21

Yes We currently have lots of great Q&A's that specifically address licensing. Questions about software licences are well within the purview of the Software Development Life-Cycle. We should not be gerrymandering our site's scope to specifically exclude them just because Law.SE exists. Instead, we should be jealous of our questions. If an aspect of ...


19

As a rule of thumb, questions are on topic if they are answerable by expert programmers, as opposed to expert lawyers. Additionally, here are some questions you can ask yourself to determine if your question is on topic or not: Is the question about the spirit of the license, or the detailed terms of the license? Programmers can easily understand things ...


16

No The concept of licensing questions being on-topic has a long history. When the topicality of this site was first discussed, "software law" was originally on-topic. But this definition of legal questions needed clarification. Eventually, we even updated the help documentation to better reflect scope. And then had to make more changes to the FAQ (which pre-...


13

My understanding on legal/licensing questions has always been: If it can be reasonably and confidently answered by an experienced programmer, without needing to consult any actual lawyers, then it's okay here. For instance, it's fair to ask a programmer whether or not you can legally sell a closed-source program that dynamically links to a GPL'd library. ...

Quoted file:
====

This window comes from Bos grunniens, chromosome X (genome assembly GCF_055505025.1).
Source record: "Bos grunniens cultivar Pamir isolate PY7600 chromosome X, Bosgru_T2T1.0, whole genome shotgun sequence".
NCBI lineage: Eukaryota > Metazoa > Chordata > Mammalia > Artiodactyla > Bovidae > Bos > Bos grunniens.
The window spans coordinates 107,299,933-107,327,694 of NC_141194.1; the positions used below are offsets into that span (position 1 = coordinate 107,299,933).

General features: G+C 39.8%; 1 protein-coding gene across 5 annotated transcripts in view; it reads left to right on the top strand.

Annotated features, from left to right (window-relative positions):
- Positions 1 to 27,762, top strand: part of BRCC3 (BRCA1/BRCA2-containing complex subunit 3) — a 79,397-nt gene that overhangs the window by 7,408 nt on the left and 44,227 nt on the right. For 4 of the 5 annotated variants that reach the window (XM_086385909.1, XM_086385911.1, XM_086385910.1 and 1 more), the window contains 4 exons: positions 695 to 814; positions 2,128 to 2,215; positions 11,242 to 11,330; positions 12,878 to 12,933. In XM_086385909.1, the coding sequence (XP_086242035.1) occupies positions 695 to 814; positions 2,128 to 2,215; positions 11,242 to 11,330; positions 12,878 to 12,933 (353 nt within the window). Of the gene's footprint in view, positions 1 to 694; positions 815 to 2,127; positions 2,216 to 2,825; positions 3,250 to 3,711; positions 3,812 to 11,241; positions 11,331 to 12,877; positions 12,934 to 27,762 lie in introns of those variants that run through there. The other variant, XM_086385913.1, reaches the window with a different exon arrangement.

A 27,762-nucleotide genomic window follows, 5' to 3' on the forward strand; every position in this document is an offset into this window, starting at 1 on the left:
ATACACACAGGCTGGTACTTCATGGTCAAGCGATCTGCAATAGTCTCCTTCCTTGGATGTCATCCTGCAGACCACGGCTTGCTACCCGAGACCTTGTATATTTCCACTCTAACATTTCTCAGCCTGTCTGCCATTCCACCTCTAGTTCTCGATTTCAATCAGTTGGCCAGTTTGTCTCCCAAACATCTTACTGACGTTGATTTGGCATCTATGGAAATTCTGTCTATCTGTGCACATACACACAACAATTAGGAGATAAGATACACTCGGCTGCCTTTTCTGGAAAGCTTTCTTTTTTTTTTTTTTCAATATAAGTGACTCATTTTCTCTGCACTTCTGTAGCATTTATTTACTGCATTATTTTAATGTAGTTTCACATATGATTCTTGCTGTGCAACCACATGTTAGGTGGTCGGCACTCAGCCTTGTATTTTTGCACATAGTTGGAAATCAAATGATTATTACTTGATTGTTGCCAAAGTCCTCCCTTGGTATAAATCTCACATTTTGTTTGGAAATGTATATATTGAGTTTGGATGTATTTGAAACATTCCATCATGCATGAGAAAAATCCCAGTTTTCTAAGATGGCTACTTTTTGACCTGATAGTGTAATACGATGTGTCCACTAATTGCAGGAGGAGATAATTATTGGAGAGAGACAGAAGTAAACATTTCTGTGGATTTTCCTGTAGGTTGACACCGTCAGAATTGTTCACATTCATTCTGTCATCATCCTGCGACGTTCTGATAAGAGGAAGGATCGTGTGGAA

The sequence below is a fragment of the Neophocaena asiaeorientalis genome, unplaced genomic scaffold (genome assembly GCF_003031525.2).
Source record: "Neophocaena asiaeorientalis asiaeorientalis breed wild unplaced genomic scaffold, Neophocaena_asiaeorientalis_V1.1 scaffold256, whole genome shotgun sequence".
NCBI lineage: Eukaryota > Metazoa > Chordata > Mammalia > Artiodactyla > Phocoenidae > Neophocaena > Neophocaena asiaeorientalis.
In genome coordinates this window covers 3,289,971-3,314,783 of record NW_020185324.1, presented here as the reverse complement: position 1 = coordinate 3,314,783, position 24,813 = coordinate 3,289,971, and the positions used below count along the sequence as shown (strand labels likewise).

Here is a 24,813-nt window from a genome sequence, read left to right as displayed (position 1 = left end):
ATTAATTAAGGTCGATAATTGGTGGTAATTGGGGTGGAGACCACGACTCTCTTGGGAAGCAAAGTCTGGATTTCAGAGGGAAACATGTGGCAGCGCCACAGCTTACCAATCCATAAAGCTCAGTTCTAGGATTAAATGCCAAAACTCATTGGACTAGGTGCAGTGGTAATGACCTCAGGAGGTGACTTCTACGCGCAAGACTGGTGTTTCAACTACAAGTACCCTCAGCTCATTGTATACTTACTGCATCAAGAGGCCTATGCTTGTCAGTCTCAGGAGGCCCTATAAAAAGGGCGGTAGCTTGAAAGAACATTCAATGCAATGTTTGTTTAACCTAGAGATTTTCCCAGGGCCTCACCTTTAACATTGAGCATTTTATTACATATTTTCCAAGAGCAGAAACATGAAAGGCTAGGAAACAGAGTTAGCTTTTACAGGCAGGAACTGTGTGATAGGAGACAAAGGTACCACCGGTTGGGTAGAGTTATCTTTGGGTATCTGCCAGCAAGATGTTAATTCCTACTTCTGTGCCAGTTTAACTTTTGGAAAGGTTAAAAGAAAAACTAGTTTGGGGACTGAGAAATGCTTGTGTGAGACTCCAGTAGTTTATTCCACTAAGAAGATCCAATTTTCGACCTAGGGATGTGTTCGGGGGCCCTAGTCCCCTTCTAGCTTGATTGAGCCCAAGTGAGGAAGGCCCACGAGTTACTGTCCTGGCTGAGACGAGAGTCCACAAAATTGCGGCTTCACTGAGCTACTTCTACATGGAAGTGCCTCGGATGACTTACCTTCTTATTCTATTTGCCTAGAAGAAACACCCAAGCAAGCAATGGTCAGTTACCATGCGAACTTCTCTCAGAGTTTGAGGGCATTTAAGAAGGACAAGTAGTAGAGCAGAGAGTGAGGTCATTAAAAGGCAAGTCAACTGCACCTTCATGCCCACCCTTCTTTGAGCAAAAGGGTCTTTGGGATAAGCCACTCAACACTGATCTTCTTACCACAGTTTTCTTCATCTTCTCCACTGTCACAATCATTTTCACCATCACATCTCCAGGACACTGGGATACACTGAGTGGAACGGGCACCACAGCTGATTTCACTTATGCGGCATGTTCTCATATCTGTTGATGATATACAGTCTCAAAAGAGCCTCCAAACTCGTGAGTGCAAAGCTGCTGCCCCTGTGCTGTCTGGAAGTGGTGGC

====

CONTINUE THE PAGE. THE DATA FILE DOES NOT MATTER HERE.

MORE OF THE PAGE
10

The reason why it's no longer in the Help Center is two-fold. First, it was too hard to explain. I think we tried two or three variants of the statements around software licensing in the Help Center. Quite simply - there's a lot of good questions that are beyond the scope of this site and there was no good, clear, concise way to explain how to decide if ...


9

First and foremost, I think the arguments presented in this former answer to a question asked by Thomas Owens if we should continue to accept licensing questions last year are still valid. So I don't think we should make all licensing questions off-topic, even in the presence of "Open Source.SE" and "Law.SE". If questions have the low quality you described, ...


8

I would be very much in favour of completely dropping licensing from our scope. While legal aspects certainly are a part of software engineering, we could only answer the most simple questions here. And anecdotally, most questions are not so simple. Even “simple” questions about open source licenses sometimes have thorny edge cases, making answers here most ...


7

I tend to agree, but I think my reasoning is more focused on pragmatism. In my eyes, this isn't so much about having a "clear and concise" scope (as you note in a comment). The motivation of an SE site is to provide useful information to askers and readers. Expert participants on Law and Open Source are likely to have more knowledge and experience in ...


6

I think that amon's answer pretty much covers it, but as the moderator who deleted it, I wanted to walk through my process. The answer was brought to the attention of the mod team by flags. At least one user thought that the post needed moderator intervention to address concerns that the community members could not handle on their own. In response to the ...